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Can I stretch out my light bulb?
January 13, 2014 5:27 PM   Subscribe

I have a candelabra chandelier (E12) and I want to use LED bulbs in them. The problem is, the bases of the bulbs are so wide that they bottom out in the socket before the bulb's end pin can make contact with the bottom of the socket. The socket does not have a tab I can pull out, and the chandelier is made in a way that replacing the sockets does not seem very accessible. I have encountered this with two different brands of light bulbs, and looking around, it seems that it is a common problem with LED lights. So, I want to stretch out my light bulbs.

I was thinking about making a coil of copper wire and soldering it to the end of the bulb so that it touches the end circuit earlier while I'm screwing it in? Or perhaps I should use a bearing, or easiest: using a bigger blob of solder? Are there any safety risks by doing this? My thought is that as long as it does not arc and melt my solder, it should be fine, but I thought I'd ask the hive first.

I've seen light bulb socket extenders, but it would look terrible in this chandelier. Also, there are only two bulbs, and with the long life expectancy, doing this seems small enough of a task to be worthwhile.
posted by razdrez to Home & Garden (14 answers total) 1 user marked this as a favorite
 
They make LED bulbs with a candelabra base.
posted by brujita at 5:38 PM on January 13


I belive the issue is: razdrez is using lightbulbs with a candleabra base -- the problem is that the base is not long enough, so the flare of the bottom of the bulb is making so they can't be screwed in all the way.

Is that correct?
posted by brainmouse at 5:46 PM on January 13


you can also get light bulb extenders for exactly this purpose.
posted by 5_13_23_42_69_666 at 5:47 PM on January 13


I can imagine drawbacks to this within the realm of possibility, but I'd probably put a ball of aluminum foil in there and screw it down on top of that.
posted by cmoj at 5:47 PM on January 13


Again, from the original post: "I've seen light bulb socket extenders, but it would look terrible in this chandelier."
posted by brainmouse at 5:48 PM on January 13


Yes, brainmouse is correct. I have the correct base light bulb, but the base is not long enough to contact the end because the bulb is too wide.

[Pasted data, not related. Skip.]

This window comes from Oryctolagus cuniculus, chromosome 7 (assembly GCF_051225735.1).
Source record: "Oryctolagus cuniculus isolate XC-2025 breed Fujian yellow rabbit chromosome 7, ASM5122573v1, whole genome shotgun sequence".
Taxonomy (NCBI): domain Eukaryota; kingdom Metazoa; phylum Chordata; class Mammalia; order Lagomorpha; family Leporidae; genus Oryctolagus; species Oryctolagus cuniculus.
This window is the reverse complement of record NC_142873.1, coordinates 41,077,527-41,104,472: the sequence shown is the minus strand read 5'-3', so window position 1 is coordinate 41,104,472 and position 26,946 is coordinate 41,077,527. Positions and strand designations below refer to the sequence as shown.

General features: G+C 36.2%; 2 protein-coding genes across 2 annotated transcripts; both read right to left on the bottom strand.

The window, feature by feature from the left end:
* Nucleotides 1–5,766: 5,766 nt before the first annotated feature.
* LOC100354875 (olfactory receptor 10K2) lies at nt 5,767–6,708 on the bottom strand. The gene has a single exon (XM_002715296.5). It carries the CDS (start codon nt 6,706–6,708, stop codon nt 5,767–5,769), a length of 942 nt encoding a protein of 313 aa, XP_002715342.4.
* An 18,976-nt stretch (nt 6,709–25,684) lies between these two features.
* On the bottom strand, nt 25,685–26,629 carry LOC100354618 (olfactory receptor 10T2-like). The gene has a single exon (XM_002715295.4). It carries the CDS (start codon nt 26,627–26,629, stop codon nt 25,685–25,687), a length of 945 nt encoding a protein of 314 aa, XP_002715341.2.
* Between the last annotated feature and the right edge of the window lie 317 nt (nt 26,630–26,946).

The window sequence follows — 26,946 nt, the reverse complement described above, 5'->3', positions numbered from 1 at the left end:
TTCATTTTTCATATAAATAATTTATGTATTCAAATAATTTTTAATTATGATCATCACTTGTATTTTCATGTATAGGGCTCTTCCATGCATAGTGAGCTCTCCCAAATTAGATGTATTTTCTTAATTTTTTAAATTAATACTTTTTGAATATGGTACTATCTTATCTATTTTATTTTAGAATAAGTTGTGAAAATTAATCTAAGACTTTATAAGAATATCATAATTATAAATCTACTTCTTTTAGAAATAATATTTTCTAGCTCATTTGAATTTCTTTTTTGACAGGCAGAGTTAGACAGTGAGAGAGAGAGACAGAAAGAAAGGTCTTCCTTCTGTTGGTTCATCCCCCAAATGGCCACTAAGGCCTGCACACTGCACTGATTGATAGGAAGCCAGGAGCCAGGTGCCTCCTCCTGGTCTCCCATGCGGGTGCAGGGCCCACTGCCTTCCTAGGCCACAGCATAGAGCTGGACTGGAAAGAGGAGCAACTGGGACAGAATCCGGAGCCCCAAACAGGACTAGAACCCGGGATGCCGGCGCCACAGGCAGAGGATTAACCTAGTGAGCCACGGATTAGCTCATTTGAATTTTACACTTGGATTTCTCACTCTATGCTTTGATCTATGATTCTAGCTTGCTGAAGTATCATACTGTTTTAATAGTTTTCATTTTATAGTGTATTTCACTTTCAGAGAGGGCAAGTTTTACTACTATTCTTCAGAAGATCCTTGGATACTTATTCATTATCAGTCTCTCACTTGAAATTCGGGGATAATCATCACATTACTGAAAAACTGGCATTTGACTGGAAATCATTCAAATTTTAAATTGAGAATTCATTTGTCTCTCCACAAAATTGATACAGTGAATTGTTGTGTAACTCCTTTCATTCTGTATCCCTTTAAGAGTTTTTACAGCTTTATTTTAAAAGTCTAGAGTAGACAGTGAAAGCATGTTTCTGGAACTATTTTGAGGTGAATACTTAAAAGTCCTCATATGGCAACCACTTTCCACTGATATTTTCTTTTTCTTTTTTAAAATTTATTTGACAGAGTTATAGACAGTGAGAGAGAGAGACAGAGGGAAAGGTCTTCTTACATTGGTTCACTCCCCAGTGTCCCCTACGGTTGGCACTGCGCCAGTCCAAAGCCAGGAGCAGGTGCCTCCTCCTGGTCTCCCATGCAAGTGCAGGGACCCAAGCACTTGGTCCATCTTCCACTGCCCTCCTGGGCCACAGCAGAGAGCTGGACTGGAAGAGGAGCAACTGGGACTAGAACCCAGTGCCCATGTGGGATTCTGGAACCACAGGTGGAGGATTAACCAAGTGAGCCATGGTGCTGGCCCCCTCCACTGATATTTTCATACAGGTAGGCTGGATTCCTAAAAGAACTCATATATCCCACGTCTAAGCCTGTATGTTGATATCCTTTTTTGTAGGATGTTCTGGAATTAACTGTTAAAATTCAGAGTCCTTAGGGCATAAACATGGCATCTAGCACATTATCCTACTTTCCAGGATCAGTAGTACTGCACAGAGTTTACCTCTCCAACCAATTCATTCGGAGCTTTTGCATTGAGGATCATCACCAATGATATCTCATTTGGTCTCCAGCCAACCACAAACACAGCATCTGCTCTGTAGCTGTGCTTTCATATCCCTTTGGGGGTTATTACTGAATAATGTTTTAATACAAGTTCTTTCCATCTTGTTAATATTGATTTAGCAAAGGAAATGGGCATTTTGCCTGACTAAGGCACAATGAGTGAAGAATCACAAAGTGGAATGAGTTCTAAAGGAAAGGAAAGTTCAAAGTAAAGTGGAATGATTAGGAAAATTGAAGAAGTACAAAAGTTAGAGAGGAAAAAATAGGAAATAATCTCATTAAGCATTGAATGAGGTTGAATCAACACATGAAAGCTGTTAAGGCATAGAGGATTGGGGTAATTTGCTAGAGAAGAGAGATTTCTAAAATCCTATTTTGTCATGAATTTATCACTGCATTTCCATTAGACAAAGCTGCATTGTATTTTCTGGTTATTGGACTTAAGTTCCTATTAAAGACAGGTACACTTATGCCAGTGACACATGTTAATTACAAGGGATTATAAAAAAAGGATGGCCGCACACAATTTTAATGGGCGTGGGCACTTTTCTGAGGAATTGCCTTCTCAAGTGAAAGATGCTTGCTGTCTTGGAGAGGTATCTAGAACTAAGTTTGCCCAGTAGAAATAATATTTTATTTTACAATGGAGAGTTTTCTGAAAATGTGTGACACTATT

posted by razdrez at 6:00 PM on January 13


Searching on Amazon and Google, I'm finding a few brands and models of LED candelabra bulbs that appear to have a much longer base than those Ikea ones you've linked. Maybe try another brand of bulb.
posted by The World Famous at 6:10 PM on January 13


Given that I've had this problem with two different bulb brands already, I'm a bit reluctant to buy yet another expensive LED bulb to find out it doesn't fit, so I'd like to do something with the ones I have right now.
posted by razdrez at 6:14 PM on January 13


Any homemade solution to this problem runs the risk of shorting the live contact in the center of the socket to the neutral contact formed by the screw thread in the socket. If you're lucky a breaker will trip. If you aren't, the socket will probably catch fire.
posted by monotreme at 6:17 PM on January 13 [3 favorites]


I'd continue looking for an LED lightbulb that fits. With reductions in size, if none of them fit now there's a good chance that there will be one that fits eventually.

Altering the bulb or the socket is a safety risk. What if the blob of solder or copper wire breaks off when the bulb is removed and causes a short?
posted by RonButNotStupid at 6:18 PM on January 13


If you have a specialty lighting store in your area, I would talk to them. Take pictures of your candelabra, and call/email/go to the store to see if they can tell you what brand(s) might work best.
posted by rtha at 6:44 PM on January 13


You might be able to pull up the center tab in the bottom of the socket with a pair of needle nose pliers. It might just require a fraction of an inch. Sometimes this is a spring tab that can flex upwards. Your old bulbs might have mashed it down so that it doesn't stand as high as it used to.

All of the usual warnings about making sure that power if off before you stick metal things in the socket that could kill you. This means turning off the entire circuit at the breaker. Sometimes fixtures are wired incorrectly so that the fixture is hot even when the wall switch is off.
posted by JackFlash at 9:36 PM on January 13


As an electrician, I don't recommend you do this. Rigging a light fixture (or any electrical device) is risky stuff. There are electrical codes for a reason. If you have to ask how to do it, then you are taking a risk.

On the flip side, I know they make bulbs that will work. They even make conversion kits where one style of bulb can used in a different style socket.

You are creating a fire hazard in your home to save yourself a few dollars buying a light bulb.

Maybe the solution is to stop buying the light bulbs from a big box store where none of the workers know anything about lighting. Maybe you should take lots of pictures of the light. Take measurements of the socket. Then go to a specialty lighting store or an electrical supply shop.

Or, you could literally play with fire and try to rig your light.
posted by Flood at 4:29 AM on January 14 [3 favorites]


Thanks all, sounds like I either need new light bulbs or modify the non-electric parts of the sockets.
posted by razdrez at 8:06 AM on January 15


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